Are Women with Obesity at Increased Risk for Failed Induction of Labor?
BACKGROUND AND PURPOSE:
Women with obesity undergoing labor induction have a high risk of cesarean delivery
Unclear if variation in management may account for this finding
Hamm et al. (American Journal of Perinatology, 2021) compared cesarean rates among women with and without obesity undergoing a strict labor induction protocol
Secondary analysis of a randomized trial of induction methods
Performed between May 2013 to June 2015
Participants in initial RCT
Term pregnancies: ≥37 weeks
Undergoing induction with an unfavorable cervix (Bishop’s score ≤6 and dilation ≤2 cm)
Obesity: BMI (≥30 kg/m2)
Nonobesity: BMI (<30 kg/ m2)
This trial utilized a labor protocol that standardized induction and active labor management, with recommendations for interventions at particular time points
Only variable in the initial study was cervical ripening method
Sample size calculation
Fixed sample size: 491
Baseline cesarean rate: 25%
>80% power to detect a 1.5-fold difference in cesarean delivery
Obesity: 207 women | Nonobesity: 258 women
Even after adjustment for parity, weight change over pregnancy, and indication for induction, women with obesity had a higher risk of cesarean (P=0.02)
Adjusted relative risk 1.79 (95% CI, 1.34 to 2.39)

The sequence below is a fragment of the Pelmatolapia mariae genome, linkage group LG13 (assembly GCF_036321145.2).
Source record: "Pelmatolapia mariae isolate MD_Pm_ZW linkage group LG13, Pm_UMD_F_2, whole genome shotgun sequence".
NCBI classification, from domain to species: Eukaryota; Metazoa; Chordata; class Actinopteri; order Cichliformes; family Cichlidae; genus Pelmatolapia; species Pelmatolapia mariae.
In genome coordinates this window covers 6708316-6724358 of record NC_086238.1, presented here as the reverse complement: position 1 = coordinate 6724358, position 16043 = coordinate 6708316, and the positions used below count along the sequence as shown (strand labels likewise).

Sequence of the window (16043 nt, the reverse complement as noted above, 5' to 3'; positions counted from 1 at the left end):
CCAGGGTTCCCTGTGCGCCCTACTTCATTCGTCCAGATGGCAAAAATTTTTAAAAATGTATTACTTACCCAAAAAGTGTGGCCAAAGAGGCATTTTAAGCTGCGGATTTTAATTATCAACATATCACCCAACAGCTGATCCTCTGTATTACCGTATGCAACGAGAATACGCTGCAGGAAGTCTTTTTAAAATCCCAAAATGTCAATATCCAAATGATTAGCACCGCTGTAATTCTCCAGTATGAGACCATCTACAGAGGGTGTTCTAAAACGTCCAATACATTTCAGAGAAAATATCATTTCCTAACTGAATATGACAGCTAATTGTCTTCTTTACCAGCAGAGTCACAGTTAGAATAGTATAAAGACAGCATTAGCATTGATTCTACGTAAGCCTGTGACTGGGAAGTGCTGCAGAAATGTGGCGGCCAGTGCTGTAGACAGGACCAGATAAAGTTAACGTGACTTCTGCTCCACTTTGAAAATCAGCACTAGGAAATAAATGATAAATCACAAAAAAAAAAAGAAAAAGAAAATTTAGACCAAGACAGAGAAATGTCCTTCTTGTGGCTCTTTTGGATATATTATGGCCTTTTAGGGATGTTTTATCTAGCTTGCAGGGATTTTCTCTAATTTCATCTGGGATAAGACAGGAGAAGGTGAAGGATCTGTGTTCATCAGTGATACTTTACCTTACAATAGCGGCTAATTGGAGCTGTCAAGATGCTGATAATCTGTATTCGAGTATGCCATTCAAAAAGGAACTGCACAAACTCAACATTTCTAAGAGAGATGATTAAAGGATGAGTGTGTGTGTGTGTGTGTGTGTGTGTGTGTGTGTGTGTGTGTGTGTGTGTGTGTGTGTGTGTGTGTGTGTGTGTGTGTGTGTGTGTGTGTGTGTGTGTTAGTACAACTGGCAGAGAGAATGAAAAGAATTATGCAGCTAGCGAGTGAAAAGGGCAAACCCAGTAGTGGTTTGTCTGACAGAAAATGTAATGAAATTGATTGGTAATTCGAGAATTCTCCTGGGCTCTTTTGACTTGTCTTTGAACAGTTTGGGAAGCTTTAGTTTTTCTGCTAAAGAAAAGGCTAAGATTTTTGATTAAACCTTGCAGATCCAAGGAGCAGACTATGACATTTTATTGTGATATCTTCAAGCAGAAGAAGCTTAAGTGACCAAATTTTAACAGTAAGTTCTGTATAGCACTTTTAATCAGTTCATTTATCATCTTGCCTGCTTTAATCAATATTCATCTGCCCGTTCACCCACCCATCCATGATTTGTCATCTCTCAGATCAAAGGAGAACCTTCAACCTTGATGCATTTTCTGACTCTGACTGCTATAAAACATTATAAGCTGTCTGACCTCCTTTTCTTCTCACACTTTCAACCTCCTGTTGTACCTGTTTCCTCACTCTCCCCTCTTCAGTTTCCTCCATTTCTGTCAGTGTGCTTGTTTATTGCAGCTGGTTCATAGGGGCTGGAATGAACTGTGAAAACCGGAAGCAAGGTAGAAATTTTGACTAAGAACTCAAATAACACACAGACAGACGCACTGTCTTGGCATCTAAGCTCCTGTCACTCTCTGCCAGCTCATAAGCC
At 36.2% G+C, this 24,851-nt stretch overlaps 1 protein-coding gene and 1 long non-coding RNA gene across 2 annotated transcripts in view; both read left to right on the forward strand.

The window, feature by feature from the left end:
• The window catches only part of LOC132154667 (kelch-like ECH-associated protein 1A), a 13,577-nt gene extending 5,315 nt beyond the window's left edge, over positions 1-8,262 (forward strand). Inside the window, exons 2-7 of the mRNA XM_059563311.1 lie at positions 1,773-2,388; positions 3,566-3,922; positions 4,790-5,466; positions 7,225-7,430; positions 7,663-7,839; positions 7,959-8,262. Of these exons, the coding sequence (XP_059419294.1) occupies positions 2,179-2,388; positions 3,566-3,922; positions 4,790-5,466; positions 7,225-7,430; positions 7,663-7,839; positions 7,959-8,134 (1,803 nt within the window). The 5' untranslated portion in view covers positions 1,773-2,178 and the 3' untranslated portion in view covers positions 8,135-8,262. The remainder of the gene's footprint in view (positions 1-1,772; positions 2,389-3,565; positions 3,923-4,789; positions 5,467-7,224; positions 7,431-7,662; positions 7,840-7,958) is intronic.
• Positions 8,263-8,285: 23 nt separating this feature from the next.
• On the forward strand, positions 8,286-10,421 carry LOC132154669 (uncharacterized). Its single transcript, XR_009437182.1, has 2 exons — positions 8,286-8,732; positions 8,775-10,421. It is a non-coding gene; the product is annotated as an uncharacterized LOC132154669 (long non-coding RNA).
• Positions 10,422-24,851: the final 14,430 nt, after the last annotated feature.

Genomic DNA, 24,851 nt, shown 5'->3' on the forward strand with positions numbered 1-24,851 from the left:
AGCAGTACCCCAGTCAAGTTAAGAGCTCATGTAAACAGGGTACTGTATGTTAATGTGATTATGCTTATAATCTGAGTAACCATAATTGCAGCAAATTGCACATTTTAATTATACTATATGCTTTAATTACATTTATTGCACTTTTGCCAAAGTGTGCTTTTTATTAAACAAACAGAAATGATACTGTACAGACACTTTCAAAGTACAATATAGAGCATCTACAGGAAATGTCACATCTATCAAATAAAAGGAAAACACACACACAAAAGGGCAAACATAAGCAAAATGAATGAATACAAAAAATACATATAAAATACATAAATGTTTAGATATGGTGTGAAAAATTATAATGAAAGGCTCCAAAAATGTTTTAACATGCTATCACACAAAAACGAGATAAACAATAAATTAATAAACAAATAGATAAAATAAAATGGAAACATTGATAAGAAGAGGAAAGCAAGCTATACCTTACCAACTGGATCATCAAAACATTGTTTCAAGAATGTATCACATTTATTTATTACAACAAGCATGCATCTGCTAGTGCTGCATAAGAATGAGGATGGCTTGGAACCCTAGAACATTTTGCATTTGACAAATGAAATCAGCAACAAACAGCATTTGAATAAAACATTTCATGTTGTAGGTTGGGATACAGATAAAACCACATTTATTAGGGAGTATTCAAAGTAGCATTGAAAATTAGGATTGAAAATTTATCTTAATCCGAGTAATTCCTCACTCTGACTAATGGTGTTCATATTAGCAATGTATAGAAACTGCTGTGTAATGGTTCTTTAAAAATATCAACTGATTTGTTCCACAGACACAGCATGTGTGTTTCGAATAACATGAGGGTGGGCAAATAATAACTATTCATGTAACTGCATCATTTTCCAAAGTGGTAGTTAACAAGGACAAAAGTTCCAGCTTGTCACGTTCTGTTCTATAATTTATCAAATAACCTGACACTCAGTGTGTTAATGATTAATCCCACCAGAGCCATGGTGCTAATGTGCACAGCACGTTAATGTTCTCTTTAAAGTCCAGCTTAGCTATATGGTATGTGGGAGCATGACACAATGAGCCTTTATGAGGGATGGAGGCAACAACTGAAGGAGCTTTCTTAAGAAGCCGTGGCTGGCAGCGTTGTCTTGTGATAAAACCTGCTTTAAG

Women with obesity had a higher risk of failed induction (P=0.01)
No differences were detected for the following
Arrest of active phase (P=0.39)
Arrest of descent (P=0.95)
Fetal indication (P=0.32)
Even when using a standardized labor protocol, women with obesity undergoing induction of labor were at a higher risk of cesarean delivery, particularly through failed induction
Hypotheses to explain this finding include decreased myometrial contractility possibly due to hormonal differences
Sample size did not allow for stratifying by BMI class
The authors conclude
While we are beginning to understand the unique physiology of labor and induction in women with obesity from a basic science perspective, the results of this study support the need for additional research
Translational work to develop interventions that target differences in physiology for women with obesity may be beneficial
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